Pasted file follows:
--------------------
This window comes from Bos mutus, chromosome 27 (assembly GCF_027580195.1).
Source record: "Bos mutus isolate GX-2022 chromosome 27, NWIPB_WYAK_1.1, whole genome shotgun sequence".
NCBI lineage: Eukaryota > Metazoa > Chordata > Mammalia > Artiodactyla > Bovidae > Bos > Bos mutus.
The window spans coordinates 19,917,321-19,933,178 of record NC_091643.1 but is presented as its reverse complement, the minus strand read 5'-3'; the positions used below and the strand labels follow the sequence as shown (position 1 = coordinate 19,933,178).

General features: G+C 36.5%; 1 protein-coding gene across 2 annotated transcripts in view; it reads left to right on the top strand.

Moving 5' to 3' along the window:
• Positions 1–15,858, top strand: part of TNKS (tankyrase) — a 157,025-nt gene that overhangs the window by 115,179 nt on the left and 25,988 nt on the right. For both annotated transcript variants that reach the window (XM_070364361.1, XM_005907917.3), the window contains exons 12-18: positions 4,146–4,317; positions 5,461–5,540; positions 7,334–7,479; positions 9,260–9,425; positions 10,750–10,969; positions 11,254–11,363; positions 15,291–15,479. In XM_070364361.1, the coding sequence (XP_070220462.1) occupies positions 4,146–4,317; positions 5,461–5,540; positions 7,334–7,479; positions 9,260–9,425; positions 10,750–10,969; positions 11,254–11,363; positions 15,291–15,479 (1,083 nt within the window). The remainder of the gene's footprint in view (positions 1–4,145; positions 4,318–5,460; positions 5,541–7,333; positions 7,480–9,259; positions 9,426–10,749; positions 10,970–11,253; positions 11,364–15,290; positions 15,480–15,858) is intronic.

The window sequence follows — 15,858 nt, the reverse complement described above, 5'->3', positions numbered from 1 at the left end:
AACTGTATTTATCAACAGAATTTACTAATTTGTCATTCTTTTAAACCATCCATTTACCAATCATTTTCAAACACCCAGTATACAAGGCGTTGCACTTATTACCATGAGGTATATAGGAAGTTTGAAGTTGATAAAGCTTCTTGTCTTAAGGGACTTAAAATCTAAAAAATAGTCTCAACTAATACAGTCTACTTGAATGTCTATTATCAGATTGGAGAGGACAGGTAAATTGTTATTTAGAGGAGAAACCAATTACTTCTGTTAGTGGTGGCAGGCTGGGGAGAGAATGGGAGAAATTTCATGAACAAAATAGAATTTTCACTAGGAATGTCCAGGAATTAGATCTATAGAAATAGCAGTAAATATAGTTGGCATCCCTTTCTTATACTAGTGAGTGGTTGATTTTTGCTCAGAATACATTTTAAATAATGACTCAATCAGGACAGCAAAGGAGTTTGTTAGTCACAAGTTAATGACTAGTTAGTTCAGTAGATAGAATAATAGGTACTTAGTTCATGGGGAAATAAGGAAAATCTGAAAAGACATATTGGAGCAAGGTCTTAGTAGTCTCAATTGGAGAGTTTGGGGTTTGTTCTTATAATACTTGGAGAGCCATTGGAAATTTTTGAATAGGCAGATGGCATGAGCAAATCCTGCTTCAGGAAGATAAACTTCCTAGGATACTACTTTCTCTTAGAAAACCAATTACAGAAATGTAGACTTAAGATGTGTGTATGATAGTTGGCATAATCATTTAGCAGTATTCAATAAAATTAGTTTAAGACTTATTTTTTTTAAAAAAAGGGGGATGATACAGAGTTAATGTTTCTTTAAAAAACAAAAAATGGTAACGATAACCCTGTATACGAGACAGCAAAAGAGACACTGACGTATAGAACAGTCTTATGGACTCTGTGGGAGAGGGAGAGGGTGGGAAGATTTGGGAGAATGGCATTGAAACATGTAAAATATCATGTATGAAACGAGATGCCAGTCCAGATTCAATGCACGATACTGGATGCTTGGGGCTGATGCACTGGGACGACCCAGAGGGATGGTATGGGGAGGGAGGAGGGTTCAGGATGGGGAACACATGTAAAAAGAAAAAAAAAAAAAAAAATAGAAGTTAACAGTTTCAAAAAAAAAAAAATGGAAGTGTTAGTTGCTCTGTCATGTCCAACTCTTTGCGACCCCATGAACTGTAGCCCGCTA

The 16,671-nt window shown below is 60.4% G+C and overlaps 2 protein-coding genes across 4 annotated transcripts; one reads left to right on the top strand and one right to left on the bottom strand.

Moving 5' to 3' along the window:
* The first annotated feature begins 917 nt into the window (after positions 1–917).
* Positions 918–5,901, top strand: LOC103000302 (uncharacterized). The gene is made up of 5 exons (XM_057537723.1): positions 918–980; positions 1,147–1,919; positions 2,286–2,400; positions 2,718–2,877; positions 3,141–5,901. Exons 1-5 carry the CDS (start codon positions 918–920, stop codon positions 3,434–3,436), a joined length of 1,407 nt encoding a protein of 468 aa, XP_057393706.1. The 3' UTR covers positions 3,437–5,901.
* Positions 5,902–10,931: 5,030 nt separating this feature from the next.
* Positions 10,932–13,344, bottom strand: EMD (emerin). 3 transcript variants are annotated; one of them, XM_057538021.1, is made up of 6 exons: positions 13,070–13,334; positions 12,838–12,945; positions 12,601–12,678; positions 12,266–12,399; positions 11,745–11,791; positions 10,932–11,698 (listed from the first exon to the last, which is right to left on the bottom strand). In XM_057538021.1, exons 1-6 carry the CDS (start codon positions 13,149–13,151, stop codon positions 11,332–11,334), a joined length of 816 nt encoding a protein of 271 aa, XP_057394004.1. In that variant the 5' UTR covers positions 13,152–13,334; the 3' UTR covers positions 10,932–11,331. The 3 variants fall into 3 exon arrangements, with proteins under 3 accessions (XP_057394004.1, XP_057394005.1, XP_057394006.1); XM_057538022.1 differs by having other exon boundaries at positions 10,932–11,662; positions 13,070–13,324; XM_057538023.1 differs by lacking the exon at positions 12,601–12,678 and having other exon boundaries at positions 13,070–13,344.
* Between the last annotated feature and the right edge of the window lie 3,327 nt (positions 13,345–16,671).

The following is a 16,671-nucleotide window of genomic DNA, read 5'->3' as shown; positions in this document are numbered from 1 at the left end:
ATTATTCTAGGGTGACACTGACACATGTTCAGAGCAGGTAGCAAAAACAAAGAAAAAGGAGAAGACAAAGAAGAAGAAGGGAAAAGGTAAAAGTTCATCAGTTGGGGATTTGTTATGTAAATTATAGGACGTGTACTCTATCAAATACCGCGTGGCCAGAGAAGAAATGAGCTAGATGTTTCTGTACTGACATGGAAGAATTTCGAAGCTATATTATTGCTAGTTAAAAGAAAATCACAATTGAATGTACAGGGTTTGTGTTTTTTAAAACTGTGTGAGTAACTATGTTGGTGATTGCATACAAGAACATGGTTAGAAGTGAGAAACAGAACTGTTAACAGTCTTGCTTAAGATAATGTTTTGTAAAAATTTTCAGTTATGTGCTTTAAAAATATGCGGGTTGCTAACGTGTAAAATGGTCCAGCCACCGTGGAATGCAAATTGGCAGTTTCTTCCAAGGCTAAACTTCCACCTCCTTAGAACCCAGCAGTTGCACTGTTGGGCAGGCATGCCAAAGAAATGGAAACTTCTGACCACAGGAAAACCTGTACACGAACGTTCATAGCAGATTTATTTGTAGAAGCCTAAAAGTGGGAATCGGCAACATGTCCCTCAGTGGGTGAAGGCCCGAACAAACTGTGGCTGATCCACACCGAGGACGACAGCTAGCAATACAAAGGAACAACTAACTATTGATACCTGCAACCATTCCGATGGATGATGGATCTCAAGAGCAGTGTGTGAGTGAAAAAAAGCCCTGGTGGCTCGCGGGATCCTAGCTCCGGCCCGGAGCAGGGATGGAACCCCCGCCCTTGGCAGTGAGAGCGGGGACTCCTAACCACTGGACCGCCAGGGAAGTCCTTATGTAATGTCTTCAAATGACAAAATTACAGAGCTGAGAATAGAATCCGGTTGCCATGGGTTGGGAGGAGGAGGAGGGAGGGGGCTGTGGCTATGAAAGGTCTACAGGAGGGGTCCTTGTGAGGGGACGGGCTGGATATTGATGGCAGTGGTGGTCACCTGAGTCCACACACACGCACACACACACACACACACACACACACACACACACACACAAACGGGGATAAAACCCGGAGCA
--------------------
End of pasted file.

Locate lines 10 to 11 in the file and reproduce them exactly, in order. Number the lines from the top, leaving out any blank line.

The 16,671-nt window shown below is 60.4% G+C and overlaps 2 protein-coding genes across 4 annotated transcripts; one reads left to right on the top strand and one right to left on the bottom strand.

Moving 5' to 3' along the window: